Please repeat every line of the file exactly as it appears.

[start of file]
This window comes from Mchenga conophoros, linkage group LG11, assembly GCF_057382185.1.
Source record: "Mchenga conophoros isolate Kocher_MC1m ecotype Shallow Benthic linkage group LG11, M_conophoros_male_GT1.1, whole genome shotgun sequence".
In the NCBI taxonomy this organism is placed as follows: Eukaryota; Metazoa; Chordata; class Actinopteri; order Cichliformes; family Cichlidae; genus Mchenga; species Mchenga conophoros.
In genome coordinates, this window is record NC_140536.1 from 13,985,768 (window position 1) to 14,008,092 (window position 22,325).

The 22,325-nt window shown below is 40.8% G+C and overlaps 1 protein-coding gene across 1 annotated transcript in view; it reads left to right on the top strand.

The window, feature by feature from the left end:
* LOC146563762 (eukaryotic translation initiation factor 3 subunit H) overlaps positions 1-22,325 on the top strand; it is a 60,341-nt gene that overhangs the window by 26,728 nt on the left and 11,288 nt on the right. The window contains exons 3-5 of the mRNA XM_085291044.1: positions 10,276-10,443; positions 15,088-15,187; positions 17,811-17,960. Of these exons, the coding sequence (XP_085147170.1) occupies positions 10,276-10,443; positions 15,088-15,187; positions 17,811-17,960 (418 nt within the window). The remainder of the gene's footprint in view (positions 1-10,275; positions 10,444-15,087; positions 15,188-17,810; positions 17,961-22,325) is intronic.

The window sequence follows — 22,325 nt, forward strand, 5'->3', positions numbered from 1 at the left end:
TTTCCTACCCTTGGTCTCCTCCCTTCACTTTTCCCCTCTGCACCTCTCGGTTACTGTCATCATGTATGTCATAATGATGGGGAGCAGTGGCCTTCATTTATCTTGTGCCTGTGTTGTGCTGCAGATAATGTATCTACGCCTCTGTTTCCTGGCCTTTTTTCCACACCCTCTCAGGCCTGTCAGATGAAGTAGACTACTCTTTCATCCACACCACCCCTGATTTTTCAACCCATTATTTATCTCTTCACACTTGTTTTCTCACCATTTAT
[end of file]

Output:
This window comes from Mchenga conophoros, linkage group LG11, assembly GCF_057382185.1.
Source record: "Mchenga conophoros isolate Kocher_MC1m ecotype Shallow Benthic linkage group LG11, M_conophoros_male_GT1.1, whole genome shotgun sequence".
In the NCBI taxonomy this organism is placed as follows: Eukaryota; Metazoa; Chordata; class Actinopteri; order Cichliformes; family Cichlidae; genus Mchenga; species Mchenga conophoros.
In genome coordinates, this window is record NC_140536.1 from 13,985,768 (window position 1) to 14,008,092 (window position 22,325).

The 22,325-nt window shown below is 40.8% G+C and overlaps 1 protein-coding gene across 1 annotated transcript in view; it reads left to right on the top strand.

The window, feature by feature from the left end:
* LOC146563762 (eukaryotic translation initiation factor 3 subunit H) overlaps positions 1-22,325 on the top strand; it is a 60,341-nt gene that overhangs the window by 26,728 nt on the left and 11,288 nt on the right. The window contains exons 3-5 of the mRNA XM_085291044.1: positions 10,276-10,443; positions 15,088-15,187; positions 17,811-17,960. Of these exons, the coding sequence (XP_085147170.1) occupies positions 10,276-10,443; positions 15,088-15,187; positions 17,811-17,960 (418 nt within the window). The remainder of the gene's footprint in view (positions 1-10,275; positions 10,444-15,087; positions 15,188-17,810; positions 17,961-22,325) is intronic.

The window sequence follows — 22,325 nt, forward strand, 5'->3', positions numbered from 1 at the left end:
TTTCCTACCCTTGGTCTCCTCCCTTCACTTTTCCCCTCTGCACCTCTCGGTTACTGTCATCATGTATGTCATAATGATGGGGAGCAGTGGCCTTCATTTATCTTGTGCCTGTGTTGTGCTGCAGATAATGTATCTACGCCTCTGTTTCCTGGCCTTTTTTCCACACCCTCTCAGGCCTGTCAGATGAAGTAGACTACTCTTTCATCCACACCACCCCTGATTTTTCAACCCATTATTTATCTCTTCACACTTGTTTTCTCACCATTTAT